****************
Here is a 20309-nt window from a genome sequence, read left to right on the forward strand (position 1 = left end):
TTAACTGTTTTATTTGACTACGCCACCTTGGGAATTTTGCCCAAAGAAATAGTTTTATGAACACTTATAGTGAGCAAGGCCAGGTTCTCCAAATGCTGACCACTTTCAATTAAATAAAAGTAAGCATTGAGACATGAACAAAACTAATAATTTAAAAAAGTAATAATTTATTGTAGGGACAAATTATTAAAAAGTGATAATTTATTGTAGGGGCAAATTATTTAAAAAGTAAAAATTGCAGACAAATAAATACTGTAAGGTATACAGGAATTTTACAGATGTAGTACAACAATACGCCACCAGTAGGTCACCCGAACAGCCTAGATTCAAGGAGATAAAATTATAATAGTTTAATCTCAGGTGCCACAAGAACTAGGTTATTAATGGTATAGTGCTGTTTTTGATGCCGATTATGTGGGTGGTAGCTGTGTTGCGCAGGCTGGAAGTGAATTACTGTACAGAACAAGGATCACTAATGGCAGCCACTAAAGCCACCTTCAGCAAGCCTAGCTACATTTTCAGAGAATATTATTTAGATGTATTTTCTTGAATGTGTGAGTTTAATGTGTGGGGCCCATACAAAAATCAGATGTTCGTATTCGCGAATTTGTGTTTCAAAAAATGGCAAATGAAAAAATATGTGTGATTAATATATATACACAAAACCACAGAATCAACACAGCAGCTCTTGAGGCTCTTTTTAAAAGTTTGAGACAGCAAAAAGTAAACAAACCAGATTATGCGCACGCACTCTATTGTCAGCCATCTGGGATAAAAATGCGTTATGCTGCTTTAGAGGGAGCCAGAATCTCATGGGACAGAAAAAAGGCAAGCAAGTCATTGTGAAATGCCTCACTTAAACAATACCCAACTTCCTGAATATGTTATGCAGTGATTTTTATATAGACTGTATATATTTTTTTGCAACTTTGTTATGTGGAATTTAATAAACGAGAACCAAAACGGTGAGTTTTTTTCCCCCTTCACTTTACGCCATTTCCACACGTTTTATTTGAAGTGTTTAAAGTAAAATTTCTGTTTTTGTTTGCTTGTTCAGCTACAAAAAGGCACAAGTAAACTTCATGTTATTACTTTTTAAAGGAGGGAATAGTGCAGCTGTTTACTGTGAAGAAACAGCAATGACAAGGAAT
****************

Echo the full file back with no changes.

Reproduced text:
Here is a 20309-nt window from a genome sequence, read left to right on the forward strand (position 1 = left end):
TTAACTGTTTTATTTGACTACGCCACCTTGGGAATTTTGCCCAAAGAAATAGTTTTATGAACACTTATAGTGAGCAAGGCCAGGTTCTCCAAATGCTGACCACTTTCAATTAAATAAAAGTAAGCATTGAGACATGAACAAAACTAATAATTTAAAAAAGTAATAATTTATTGTAGGGACAAATTATTAAAAAGTGATAATTTATTGTAGGGGCAAATTATTTAAAAAGTAAAAATTGCAGACAAATAAATACTGTAAGGTATACAGGAATTTTACAGATGTAGTACAACAATACGCCACCAGTAGGTCACCCGAACAGCCTAGATTCAAGGAGATAAAATTATAATAGTTTAATCTCAGGTGCCACAAGAACTAGGTTATTAATGGTATAGTGCTGTTTTTGATGCCGATTATGTGGGTGGTAGCTGTGTTGCGCAGGCTGGAAGTGAATTACTGTACAGAACAAGGATCACTAATGGCAGCCACTAAAGCCACCTTCAGCAAGCCTAGCTACATTTTCAGAGAATATTATTTAGATGTATTTTCTTGAATGTGTGAGTTTAATGTGTGGGGCCCATACAAAAATCAGATGTTCGTATTCGCGAATTTGTGTTTCAAAAAATGGCAAATGAAAAAATATGTGTGATTAATATATATACACAAAACCACAGAATCAACACAGCAGCTCTTGAGGCTCTTTTTAAAAGTTTGAGACAGCAAAAAGTAAACAAACCAGATTATGCGCACGCACTCTATTGTCAGCCATCTGGGATAAAAATGCGTTATGCTGCTTTAGAGGGAGCCAGAATCTCATGGGACAGAAAAAAGGCAAGCAAGTCATTGTGAAATGCCTCACTTAAACAATACCCAACTTCCTGAATATGTTATGCAGTGATTTTTATATAGACTGTATATATTTTTTTGCAACTTTGTTATGTGGAATTTAATAAACGAGAACCAAAACGGTGAGTTTTTTTCCCCCTTCACTTTACGCCATTTCCACACGTTTTATTTGAAGTGTTTAAAGTAAAATTTCTGTTTTTGTTTGCTTGTTCAGCTACAAAAAGGCACAAGTAAACTTCATGTTATTACTTTTTAAAGGAGGGAATAGTGCAGCTGTTTACTGTGAAGAAACAGCAATGACAAGGAAT